This is a classic example of cross-directed motion using a multi-reactor configuration on a uniform projection surface. Simultaneously, there are currents flowing in two separate directions, creating cross-hatched patterns in both positive and negative space.
Two optical reactors are configured so that their fields overlap completely. One reaction is proceeding to the left, while the other makes progress to the right. The point of this experiment is to study the phenomenon of locally coincident contrary motion, which is the tendency for overlapping reactions to interleave in such a way as to suggest simultaneous movement in conflicting directions.
- Year Created: 2013
- Submitted to ArtBase: Saturday Sep 21st, 2013
- Original Url: http://mikehallstudio.wordpress.com/2013/02/13/13-02-13-01-waves/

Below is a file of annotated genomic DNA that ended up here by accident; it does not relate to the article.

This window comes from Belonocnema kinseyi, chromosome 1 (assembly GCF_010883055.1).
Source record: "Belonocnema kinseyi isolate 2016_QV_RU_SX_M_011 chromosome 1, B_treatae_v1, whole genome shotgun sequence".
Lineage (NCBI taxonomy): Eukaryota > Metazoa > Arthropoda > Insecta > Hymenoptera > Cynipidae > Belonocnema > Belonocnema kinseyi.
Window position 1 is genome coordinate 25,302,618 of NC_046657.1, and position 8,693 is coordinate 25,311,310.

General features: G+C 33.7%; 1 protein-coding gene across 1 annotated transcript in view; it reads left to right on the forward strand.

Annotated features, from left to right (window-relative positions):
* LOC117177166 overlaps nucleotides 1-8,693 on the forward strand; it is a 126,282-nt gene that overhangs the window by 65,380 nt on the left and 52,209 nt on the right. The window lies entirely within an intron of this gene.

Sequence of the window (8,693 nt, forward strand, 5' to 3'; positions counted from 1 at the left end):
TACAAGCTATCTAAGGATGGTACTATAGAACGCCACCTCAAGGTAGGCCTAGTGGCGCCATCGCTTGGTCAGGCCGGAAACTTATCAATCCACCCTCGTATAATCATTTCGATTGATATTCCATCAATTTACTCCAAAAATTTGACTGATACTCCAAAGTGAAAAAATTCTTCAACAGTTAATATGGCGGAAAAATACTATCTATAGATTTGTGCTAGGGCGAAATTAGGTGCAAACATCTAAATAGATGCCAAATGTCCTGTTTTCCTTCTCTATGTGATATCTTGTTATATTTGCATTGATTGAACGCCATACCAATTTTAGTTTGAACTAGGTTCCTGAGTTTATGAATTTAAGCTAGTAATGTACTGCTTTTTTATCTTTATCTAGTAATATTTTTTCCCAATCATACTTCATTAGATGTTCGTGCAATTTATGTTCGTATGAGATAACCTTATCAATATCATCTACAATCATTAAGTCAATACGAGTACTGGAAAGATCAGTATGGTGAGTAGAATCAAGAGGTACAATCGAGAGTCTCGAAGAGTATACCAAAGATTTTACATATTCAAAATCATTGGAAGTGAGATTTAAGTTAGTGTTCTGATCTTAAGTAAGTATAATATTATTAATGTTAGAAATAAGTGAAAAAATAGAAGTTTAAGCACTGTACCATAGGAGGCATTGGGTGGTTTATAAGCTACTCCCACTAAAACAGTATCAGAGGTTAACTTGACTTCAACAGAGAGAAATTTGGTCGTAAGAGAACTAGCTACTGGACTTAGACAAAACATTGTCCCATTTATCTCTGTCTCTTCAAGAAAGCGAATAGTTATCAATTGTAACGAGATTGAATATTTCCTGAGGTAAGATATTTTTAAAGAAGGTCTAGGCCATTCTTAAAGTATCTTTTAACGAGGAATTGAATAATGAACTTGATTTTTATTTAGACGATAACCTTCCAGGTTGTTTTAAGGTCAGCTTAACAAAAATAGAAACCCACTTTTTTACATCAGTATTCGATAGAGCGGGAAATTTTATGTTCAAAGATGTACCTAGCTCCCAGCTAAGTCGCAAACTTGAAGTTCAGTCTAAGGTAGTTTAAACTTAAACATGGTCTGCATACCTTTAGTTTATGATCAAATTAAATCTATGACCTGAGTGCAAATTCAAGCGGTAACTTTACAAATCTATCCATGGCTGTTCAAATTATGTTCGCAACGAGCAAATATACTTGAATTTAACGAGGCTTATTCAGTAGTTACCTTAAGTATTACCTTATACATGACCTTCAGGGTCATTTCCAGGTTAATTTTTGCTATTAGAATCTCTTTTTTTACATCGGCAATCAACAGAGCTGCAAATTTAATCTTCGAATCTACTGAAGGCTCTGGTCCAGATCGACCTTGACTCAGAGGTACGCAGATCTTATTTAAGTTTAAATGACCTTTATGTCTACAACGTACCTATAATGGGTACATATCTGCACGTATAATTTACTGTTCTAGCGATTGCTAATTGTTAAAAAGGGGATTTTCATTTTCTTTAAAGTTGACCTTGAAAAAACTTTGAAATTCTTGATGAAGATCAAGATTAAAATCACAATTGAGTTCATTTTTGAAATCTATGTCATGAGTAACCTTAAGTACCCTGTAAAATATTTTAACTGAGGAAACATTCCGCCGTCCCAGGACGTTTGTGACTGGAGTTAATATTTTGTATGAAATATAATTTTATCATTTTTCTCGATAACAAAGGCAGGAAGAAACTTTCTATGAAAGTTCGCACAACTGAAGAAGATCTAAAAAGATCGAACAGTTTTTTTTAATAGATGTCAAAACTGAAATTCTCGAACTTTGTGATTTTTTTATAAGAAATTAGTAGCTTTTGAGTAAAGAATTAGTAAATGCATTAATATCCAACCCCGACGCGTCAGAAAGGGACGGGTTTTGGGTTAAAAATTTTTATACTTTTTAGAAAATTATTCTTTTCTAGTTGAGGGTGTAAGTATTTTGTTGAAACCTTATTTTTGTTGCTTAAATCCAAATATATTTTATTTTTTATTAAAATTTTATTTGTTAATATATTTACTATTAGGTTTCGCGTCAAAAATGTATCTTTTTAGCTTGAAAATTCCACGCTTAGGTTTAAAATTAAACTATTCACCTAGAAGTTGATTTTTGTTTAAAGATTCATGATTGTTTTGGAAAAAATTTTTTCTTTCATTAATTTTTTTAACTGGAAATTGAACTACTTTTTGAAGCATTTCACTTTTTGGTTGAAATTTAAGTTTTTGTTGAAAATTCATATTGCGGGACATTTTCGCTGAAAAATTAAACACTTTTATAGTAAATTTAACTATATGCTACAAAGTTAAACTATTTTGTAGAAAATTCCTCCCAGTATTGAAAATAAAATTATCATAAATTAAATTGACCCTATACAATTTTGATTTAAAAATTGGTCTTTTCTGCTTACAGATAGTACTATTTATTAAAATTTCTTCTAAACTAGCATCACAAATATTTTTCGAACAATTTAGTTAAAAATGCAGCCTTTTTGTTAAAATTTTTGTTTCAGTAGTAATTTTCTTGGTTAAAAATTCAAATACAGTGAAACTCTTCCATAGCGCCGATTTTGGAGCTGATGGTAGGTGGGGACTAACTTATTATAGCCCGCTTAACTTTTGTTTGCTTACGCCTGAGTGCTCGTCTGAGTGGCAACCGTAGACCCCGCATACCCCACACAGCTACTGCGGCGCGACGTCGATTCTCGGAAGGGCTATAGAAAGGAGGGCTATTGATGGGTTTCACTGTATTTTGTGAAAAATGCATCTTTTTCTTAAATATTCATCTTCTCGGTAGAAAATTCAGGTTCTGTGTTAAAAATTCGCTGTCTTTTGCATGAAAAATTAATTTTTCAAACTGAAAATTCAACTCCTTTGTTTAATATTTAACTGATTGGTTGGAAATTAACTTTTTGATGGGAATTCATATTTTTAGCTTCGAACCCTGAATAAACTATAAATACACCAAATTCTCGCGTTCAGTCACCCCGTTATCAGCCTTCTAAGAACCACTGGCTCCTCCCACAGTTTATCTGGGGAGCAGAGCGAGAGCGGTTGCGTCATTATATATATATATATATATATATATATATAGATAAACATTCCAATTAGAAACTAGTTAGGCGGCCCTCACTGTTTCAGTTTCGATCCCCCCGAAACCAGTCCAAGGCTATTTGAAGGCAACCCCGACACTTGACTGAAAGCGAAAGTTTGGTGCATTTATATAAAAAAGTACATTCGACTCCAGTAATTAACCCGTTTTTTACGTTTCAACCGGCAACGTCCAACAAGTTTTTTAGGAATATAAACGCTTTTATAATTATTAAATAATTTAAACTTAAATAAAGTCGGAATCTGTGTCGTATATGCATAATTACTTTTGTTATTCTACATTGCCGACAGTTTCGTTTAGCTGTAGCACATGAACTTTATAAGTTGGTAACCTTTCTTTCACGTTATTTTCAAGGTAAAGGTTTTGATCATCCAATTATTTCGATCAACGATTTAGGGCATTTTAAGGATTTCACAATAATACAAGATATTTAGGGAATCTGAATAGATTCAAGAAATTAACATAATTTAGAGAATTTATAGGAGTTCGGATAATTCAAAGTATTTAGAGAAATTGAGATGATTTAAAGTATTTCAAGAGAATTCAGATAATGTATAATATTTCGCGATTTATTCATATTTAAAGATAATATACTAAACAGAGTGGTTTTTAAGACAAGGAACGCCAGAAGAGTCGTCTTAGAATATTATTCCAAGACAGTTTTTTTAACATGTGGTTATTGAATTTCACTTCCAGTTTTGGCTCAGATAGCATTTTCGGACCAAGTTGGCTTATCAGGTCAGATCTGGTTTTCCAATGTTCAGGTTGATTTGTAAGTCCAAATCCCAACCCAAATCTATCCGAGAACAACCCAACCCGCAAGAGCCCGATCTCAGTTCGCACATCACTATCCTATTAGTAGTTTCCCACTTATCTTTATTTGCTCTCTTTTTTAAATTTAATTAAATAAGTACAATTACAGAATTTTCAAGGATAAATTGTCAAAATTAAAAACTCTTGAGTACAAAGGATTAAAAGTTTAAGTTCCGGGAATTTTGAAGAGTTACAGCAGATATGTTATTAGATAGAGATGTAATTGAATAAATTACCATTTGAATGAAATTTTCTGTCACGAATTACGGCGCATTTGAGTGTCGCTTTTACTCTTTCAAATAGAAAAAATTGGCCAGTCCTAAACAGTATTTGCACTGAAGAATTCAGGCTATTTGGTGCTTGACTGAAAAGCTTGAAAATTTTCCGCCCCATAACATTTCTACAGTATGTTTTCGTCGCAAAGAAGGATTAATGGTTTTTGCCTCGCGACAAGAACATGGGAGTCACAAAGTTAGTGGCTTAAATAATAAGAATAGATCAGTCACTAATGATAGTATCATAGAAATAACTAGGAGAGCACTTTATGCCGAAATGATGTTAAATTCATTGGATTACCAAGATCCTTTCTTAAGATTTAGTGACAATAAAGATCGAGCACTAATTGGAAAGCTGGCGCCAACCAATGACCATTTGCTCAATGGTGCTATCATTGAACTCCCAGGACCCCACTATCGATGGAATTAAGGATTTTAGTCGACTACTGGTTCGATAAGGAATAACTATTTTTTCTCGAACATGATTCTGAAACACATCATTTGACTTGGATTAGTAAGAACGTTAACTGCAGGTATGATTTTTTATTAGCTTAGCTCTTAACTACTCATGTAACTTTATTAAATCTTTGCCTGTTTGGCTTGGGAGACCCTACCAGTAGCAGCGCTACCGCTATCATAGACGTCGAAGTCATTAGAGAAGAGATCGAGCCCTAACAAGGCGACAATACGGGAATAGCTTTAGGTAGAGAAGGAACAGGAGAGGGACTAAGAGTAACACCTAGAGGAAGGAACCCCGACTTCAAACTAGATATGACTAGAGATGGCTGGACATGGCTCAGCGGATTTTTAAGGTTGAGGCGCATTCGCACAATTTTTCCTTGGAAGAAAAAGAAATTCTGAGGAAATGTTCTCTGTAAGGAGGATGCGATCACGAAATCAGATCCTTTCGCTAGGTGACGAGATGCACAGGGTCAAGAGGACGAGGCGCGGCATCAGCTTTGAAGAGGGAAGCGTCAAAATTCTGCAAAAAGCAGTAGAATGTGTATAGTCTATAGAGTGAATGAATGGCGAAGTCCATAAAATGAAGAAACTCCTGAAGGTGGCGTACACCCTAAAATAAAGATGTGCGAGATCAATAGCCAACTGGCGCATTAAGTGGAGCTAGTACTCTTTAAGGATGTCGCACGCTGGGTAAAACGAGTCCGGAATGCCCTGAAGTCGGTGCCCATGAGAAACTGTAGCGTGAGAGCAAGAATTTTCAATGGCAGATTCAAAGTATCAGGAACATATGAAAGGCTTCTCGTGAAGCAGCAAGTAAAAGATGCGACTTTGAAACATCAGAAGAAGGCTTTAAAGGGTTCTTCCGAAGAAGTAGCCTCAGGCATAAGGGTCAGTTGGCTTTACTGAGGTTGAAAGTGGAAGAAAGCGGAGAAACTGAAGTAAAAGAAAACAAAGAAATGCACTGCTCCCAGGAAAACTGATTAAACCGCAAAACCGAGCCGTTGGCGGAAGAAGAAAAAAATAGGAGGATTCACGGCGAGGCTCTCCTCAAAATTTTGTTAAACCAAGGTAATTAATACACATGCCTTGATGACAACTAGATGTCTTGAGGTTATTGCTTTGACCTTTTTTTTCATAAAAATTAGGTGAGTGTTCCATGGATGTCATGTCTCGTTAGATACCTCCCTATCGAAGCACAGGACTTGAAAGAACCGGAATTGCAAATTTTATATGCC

- mikehallvideo, primary creator
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With some level of control, it is possible to create long sequences of video which feeds upon itself frame by frame, uncovering graphical forms that are unique from one moment to the next yet exhibiting a consistent graphical signature that almost resembles a form of aesthetic style. Continuous optical reactions operate at a rate of just under 30 frames per second, and sometimes separate simultaneous reactions interleave the frames like alternate pages in a book.